By Rosie Cox
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Additional resources for Au Pairs' Lives in Global Context: Sisters or Servants?
9 The entry of foreigners for employment, including domestic service, was allowed upon receipt of a permit that was usually issued for no longer than one year but could be renewed at the end of that period. Around 4,475 permits were issued to foreign women seeking domestic situations in 1930. 10 The rhetoric was nevertheless powerful enough to convince a population severely hit by the economic depression that foreign domestic servants were displacing English ones. The figure of the ‘foreign au pair visitor’ emerged in this context as a way of softening the blow of public criticism against the recruitment of foreign maids.
E. ‘in exchange’) was required to show that the proposed arrangement was of mutual benefit to both parties; interchange of languages was one key advantage. 11 The vagueness of the policy, particularly relating to what counted as work that was ‘normally’ paid for, soon raised questions about the abuse of those conditions. 12 Hoare’s defence of the au pair policy is perhaps unsurprising given that this was a practice mostly favoured by upper-middle-class families in Britain and on the Continent, who knew each other or had mutual friends and swapped daughters for a time to improve the girl’s general education and knowledge of languages.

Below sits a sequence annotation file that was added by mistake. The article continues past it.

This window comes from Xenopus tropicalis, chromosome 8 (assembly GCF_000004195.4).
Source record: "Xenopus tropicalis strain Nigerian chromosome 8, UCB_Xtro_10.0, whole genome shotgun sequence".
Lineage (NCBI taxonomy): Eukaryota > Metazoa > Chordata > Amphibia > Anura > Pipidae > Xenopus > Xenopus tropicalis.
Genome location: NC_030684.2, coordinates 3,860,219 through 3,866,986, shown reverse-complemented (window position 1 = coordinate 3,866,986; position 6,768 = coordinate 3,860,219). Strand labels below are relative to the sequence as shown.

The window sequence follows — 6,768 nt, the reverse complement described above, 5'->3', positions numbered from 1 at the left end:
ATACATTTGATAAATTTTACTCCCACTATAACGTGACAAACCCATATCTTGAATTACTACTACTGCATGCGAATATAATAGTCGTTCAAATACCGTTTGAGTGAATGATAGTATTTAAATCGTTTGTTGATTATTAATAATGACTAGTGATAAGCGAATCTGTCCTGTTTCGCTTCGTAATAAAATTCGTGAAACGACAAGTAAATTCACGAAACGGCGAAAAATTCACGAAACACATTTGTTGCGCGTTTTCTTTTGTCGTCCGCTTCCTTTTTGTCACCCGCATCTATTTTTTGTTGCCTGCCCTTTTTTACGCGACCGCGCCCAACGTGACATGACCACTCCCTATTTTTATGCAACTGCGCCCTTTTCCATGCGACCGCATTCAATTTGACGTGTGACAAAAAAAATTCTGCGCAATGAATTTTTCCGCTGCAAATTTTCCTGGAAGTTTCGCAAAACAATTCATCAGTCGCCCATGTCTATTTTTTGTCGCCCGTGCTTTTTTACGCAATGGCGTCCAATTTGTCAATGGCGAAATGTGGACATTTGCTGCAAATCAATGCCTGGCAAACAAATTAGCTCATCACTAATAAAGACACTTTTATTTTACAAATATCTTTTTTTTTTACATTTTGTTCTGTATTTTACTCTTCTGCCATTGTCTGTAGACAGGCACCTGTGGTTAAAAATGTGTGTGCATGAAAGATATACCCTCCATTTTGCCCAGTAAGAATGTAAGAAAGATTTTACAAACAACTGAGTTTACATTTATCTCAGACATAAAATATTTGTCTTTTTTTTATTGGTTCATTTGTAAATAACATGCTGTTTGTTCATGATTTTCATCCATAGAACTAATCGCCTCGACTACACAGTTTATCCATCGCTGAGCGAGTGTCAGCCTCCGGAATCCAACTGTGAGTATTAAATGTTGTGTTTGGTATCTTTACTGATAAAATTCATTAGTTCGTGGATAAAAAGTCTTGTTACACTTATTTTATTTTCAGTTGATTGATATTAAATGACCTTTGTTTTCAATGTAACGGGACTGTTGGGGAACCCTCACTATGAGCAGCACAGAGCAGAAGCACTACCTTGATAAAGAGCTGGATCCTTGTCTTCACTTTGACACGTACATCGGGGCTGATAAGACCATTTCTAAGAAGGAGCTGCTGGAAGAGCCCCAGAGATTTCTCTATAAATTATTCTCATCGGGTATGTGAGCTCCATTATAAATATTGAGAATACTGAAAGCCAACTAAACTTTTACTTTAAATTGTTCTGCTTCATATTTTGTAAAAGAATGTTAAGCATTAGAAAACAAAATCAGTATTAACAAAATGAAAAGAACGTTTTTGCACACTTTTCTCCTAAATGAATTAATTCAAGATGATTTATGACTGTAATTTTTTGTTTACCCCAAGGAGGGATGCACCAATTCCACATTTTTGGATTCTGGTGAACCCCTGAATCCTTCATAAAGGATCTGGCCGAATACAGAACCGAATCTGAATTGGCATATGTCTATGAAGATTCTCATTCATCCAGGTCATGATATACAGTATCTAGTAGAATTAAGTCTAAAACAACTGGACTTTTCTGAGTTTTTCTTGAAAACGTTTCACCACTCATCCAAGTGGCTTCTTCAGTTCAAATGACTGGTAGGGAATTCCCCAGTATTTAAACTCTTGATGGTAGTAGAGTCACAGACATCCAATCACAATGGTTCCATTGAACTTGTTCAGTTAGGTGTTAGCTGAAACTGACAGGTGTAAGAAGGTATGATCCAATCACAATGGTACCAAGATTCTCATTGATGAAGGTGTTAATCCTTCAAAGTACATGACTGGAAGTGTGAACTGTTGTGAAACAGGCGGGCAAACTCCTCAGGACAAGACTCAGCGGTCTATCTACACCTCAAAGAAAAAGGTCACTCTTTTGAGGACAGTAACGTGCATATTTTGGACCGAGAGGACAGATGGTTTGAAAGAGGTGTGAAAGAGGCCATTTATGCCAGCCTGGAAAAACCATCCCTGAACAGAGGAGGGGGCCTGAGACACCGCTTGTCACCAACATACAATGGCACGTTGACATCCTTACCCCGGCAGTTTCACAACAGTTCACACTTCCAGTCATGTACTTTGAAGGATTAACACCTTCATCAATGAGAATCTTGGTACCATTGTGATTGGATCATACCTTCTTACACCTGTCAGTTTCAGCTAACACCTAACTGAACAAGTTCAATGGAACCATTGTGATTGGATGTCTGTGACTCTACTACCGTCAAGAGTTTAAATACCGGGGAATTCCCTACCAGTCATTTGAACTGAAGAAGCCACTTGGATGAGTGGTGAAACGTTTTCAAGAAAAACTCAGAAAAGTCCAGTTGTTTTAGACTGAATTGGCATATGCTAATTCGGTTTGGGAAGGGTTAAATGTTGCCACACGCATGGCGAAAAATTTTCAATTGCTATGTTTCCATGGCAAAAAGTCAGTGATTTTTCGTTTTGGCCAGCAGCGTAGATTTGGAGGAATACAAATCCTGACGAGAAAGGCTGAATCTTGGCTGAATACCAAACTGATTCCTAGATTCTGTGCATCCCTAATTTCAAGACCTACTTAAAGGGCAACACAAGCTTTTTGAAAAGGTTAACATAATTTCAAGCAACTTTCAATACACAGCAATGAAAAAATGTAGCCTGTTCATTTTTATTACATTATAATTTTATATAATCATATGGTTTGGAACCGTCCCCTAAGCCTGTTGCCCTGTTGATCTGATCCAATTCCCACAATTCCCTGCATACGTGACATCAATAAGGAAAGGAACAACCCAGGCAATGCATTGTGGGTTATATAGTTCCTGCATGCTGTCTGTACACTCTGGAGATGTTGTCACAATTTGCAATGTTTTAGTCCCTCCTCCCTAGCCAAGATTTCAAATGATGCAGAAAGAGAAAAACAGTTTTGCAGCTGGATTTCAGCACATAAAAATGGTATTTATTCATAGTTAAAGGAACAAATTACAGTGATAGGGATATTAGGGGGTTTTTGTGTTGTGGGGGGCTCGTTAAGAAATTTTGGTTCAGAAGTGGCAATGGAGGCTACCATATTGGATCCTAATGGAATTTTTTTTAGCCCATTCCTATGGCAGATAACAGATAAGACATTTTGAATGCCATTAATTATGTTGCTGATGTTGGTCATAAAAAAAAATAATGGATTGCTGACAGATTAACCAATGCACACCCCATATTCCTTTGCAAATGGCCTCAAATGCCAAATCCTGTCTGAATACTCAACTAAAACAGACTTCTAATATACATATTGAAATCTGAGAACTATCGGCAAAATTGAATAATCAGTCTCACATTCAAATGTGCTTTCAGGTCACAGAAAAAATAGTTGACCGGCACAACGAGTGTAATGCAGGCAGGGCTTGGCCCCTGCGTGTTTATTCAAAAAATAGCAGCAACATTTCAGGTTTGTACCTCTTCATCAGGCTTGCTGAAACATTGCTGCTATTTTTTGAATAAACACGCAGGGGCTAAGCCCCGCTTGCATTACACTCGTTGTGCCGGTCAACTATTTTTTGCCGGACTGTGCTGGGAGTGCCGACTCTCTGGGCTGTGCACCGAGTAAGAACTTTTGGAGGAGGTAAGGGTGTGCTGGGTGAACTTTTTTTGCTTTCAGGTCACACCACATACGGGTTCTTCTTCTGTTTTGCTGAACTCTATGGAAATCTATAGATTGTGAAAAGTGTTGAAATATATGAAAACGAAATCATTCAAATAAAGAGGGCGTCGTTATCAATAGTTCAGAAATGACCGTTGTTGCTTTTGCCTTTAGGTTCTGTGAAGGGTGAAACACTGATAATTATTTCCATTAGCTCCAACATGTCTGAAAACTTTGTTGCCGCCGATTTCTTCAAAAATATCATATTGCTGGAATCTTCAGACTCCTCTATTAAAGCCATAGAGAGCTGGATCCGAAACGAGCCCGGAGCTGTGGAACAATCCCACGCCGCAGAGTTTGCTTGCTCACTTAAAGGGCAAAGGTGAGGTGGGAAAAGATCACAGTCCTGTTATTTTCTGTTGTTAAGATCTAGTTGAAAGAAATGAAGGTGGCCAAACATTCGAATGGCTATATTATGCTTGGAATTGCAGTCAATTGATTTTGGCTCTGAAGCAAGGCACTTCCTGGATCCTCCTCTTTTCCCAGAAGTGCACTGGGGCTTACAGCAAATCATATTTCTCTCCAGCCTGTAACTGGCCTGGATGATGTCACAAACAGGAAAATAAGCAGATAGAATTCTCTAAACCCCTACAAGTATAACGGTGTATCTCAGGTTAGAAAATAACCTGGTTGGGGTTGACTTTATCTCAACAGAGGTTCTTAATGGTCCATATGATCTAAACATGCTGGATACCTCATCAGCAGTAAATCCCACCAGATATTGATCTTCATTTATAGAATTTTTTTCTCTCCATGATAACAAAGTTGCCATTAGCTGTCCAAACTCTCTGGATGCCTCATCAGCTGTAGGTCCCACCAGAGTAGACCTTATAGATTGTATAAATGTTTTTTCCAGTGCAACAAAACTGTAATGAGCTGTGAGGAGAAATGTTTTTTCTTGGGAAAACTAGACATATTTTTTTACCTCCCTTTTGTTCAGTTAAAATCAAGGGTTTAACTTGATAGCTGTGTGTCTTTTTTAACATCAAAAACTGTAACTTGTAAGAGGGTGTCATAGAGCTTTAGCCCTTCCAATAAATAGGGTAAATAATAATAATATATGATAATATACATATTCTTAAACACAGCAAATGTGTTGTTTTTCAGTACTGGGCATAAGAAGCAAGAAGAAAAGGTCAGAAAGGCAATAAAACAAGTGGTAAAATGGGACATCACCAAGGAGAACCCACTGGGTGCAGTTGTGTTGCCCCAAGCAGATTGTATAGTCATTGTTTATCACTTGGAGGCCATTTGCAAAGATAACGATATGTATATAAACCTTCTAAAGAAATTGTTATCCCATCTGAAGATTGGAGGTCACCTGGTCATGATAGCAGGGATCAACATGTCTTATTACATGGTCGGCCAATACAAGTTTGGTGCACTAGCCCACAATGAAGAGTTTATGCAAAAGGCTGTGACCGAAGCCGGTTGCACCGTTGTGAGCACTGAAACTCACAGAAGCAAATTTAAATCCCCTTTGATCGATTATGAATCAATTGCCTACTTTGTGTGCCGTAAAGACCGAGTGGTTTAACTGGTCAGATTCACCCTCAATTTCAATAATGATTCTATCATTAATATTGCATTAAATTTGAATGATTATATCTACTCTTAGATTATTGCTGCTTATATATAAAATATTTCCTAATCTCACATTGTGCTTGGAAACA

20. National Health Service Act, 1946 (LMA), LCC/CL/PH/01/126: Domestic Help Service (1949–1957). 21. Household Service Sectional Committee: Minutes of Meeting on 13 March 1946, LMA, ACC/3613/01/58. 22. Friends of the Island Newsletter, June/July 1958, LMA, ACC/1888/026. 23. ‘Families Exploited by Au Pair Girls’, Times, 30/05/1962. 24. ‘Au Pair’ in Britain, Home Office leaflet, 1960. 25. British Vigilance Association, ‘Report on Labour Permit and “Au Pair” Situation in Great Britain’, April 1958, Women’s Library, File 4/BVA/A/15, Box FL344, p 1.